the phone booth library installed by john locke in new york city
on the streets of new york architect john locke has repurposed phone booths into communal libraries or book drops,
installing bookshelves within the structures filled with books for residents to take, borrow, or exchange.
the phonebooth shown here, ‘DUB 002‘, is part of his ‘department of urban betterment‘ interventionist project.
adopting the same concept as james econs’s ‘phoneboox‘ in the UK, locke’s project consists of a machine-cut
and assembled plywood shelf, designed with indents to hang securely to the interior of the phone booth
without the need for any additional fasteners. the pay phone and all signage remains completely viewable
and operable, nestled within the frame of the bookshelf. installed in manhattan valley and morningside heights,
the design is easily replicable in phonebooths throughout the city.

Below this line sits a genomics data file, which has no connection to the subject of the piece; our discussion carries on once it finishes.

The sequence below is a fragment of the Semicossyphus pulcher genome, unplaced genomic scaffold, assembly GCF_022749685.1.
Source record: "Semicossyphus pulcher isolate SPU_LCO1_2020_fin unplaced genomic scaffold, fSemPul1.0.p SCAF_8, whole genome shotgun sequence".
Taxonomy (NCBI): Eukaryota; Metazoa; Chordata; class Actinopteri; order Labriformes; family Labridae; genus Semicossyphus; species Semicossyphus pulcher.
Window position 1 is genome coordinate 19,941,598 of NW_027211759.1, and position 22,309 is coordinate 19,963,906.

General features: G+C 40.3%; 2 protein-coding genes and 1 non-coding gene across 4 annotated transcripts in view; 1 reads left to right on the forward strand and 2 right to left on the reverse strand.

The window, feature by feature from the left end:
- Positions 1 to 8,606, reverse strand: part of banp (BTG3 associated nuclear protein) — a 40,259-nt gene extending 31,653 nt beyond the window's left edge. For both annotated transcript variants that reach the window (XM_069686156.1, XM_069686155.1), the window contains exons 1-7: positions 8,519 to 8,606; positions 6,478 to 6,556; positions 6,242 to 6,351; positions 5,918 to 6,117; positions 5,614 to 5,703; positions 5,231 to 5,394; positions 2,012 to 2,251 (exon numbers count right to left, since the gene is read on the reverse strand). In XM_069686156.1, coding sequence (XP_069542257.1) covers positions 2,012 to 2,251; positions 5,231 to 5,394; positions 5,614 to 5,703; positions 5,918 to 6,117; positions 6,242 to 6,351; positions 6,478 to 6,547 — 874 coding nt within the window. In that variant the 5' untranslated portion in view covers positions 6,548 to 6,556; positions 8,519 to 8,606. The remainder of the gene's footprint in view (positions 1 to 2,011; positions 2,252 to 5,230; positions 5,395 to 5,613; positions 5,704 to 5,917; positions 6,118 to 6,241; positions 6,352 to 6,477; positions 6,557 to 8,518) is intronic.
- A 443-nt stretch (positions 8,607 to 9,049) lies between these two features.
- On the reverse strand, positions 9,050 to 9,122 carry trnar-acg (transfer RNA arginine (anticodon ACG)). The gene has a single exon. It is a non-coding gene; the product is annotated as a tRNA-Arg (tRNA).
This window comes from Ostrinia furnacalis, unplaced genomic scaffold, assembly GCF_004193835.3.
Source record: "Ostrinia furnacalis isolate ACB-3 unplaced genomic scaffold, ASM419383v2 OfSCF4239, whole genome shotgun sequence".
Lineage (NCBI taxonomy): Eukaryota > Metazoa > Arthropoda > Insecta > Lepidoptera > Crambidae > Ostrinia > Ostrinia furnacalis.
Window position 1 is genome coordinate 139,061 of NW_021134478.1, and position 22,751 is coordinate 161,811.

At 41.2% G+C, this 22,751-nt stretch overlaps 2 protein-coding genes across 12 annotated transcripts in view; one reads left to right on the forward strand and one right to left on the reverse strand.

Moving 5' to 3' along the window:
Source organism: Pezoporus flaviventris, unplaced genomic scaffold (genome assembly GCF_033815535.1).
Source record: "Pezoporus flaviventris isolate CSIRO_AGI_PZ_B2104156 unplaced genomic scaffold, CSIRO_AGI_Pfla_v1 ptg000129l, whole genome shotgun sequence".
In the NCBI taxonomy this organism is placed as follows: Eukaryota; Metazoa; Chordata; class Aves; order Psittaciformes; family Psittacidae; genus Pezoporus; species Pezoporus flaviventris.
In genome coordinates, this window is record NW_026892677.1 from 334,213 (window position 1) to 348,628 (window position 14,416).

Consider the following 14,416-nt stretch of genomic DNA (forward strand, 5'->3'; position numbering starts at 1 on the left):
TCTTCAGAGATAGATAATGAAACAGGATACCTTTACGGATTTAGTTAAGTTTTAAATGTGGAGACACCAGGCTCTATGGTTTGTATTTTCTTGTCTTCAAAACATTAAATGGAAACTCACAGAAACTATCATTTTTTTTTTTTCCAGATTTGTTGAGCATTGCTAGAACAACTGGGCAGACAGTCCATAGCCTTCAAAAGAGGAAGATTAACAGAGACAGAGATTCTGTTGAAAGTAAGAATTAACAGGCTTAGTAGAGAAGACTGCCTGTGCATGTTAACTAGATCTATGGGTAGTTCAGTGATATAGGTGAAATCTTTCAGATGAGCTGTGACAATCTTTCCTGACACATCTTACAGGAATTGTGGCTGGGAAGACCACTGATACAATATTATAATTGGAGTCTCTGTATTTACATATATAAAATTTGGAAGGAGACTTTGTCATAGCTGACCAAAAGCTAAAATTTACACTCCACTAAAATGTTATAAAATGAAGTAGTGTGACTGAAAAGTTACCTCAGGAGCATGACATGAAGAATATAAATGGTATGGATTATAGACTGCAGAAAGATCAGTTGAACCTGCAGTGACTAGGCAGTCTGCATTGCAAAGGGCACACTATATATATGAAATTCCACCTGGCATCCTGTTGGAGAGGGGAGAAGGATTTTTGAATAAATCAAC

additional and closer views of the shelving unit
passersby stop to browse the books
detail on shelving unit, imprinted with john locke’s insignia for the ‘DUB’ (‘department of urban betterment’)
construction diagram: milled from a single sheet of plywood, the shelf hangs freely from the phonebooth without the need for additional fasteners
‘even as they are rendered obsolete by the ubiquity of smartphones, I’m interested in pay phones because
they are both anachronistic and quotidian. relics, they’re dead technology perched on the edge of obsolescence,
a skeuomorph hearkening back to a lost shared public space we might no longer have any use for.
but they can also be a place of opportunity, something to reprogram and somewhere to come together
and share a good book with your neighbors.’ – john locke
all books in the project were donated by local residents.
brooklyn-based fabricators kontraptionist milled the plywood for the shelving.
part of a series of poster graphics designed by locke about the project